By T. Eric Reich
Having specialized in working with retirees for nearly 25 years, one thing I have found as a common desire for them is to have fewer moving parts in retirement. This isn’t something that retirees often ask for, but rather something that they show a strong preference for, often without even knowing it.
Retirees will talk about things like paying off their mortgage so that they “don’t have to worry about it” or buying long term care insurance so they “don’t have to worry about it.” Not having to worry about things is the ultimate goal in an enjoyable retirement.
People have to worry about a hundred different things during their lifetimes, and once they get to retirement, they want to stop worrying about as many of those things as possible. The way I like to help them with that is to have fewer moving parts. Like any product we buy, the more moving parts something has, the more likely it is for one of those parts to break.
So what are some of the things that retirees can do to have fewer moving parts in retirement in order to help make their retirement more enjoyable? For recent retirees, travel is the biggest desire I see them hoping to enjoy. Because of this desire, many want to buy a second home in a warmer location. While this can be fine for recent retirees, the older they get, the less inclined they are to want to maintain multiple properties.
They may want to scale back from 3 houses to 2 to eventually 1. For many reasons, it is often a smarter financial and practical decision to rent places each winter vs. buying them. Sometimes they feel an obligation to go to the same place every year because they already own a place there vs. traveling to a new area that they may want to visit.
Sometimes the worry and expense of a home in say Florida, for example, may keep them up at night. If I don’t visit enough, am I wasting money? What if a storm hits my place? The fewer houses you own means fewer things that can go wrong, and potentially less worry.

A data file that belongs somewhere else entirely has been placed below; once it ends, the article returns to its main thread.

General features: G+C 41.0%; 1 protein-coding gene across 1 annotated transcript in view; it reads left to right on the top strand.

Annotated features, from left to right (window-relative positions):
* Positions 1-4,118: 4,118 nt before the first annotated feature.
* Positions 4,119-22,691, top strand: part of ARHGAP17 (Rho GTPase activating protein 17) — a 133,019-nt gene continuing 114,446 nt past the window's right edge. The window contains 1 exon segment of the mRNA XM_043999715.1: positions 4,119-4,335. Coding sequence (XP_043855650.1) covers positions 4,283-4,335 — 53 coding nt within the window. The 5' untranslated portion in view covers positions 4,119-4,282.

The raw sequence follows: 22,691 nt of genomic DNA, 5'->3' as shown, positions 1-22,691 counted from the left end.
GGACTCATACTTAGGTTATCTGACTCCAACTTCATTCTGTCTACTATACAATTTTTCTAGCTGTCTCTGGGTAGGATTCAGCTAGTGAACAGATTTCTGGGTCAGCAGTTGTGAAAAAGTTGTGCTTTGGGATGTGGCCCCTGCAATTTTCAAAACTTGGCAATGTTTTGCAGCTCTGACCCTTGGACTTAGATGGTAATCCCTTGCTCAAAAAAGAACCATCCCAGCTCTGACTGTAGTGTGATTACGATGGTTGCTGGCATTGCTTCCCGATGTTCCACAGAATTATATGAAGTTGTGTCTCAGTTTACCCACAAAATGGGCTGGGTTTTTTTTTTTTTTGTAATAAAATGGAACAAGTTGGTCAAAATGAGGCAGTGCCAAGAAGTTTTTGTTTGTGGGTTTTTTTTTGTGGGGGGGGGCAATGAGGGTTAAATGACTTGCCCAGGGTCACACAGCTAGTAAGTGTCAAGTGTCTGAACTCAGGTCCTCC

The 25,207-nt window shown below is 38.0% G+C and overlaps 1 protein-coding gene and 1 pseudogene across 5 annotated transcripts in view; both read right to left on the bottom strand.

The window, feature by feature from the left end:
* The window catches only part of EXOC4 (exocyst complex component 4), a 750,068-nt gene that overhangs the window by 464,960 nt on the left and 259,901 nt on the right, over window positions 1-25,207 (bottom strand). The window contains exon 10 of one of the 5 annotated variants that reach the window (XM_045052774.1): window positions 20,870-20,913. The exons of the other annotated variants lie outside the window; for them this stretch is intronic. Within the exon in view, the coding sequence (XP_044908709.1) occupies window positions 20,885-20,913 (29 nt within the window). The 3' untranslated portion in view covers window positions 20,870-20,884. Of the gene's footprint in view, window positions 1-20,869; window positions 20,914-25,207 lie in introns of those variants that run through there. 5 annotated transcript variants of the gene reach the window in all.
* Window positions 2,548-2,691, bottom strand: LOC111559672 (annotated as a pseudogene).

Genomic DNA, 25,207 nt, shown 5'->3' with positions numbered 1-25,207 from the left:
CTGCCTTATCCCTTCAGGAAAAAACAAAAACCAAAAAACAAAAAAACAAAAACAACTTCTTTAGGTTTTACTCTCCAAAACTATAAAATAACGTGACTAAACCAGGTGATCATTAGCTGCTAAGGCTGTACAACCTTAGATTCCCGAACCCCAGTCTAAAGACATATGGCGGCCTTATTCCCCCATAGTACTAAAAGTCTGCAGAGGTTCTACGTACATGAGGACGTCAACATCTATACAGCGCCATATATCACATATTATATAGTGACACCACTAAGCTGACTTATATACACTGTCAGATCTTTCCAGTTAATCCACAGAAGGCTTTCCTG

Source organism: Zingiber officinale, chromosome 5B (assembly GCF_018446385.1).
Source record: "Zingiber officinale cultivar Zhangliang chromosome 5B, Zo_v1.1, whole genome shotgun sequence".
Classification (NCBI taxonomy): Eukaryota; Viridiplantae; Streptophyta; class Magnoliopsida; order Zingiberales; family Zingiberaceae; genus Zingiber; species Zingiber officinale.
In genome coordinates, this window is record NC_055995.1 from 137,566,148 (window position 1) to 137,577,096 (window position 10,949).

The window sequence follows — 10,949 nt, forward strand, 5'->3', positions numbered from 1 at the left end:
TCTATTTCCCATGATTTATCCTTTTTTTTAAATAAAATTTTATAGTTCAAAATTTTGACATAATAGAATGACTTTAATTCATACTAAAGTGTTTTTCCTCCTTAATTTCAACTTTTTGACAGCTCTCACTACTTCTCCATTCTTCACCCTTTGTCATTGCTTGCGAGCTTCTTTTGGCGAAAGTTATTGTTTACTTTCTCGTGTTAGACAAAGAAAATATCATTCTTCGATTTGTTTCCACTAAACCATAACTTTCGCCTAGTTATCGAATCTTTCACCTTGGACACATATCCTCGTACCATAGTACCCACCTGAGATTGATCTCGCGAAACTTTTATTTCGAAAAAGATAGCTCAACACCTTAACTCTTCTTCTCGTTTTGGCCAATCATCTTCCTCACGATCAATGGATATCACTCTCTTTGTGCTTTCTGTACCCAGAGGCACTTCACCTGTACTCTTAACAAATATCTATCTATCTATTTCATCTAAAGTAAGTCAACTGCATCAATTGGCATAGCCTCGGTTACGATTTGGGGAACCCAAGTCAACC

For many retirees, grandchildren are often another reason to not purchase a second home that is far away. Many grandparents, especially new ones, want to be close by to see their children and grandchildren as often as possible. Moving far away may prevent them from enjoying that part of their life as much as they would like.
Fewer bills are always something retirees appreciate. Paying off a mortgage (not always the best strategy) or vehicles, etc. to have as few fixed expenses as possible helps retirees to worry less. I am yet to meet a retiree that says they want more bills to worry about in retirement. Other expenses to review and potentially reduce or simplify include cable providers, cell phone carriers, insurances, credit cards, and frequent flyer programs.
Consolidating your professional advisors, such as your financial advisor, insurance advisor and/or tax advisor, can be another potential stress reliever. Having multiple advisors within the same specialty can potentially make your situation more complicated.
For example, if you have more than one financial advisor, they may not be aware the other’s portfolios, and therefore, your investments, as a whole, may not be aligned with your goals. If you are after diversification with your investments, that can easily be achieved within the portfolio itself vs. the people managing it. In addition, having multiple investments with different investment managers and different fund companies, may be costing you more money when it comes to fees.
The fewer things to worry about, the more likely you are to enjoy retirement. By eliminating as many unnecessary things from your life as possible you can spend your time focusing on those things that are most important to you and your family.
T. Eric Reich, CIMA, CFP, CLU, ChFC is president and founder of Reich Asset Management and can be reached at 609-486-5073 or firstname.lastname@example.org.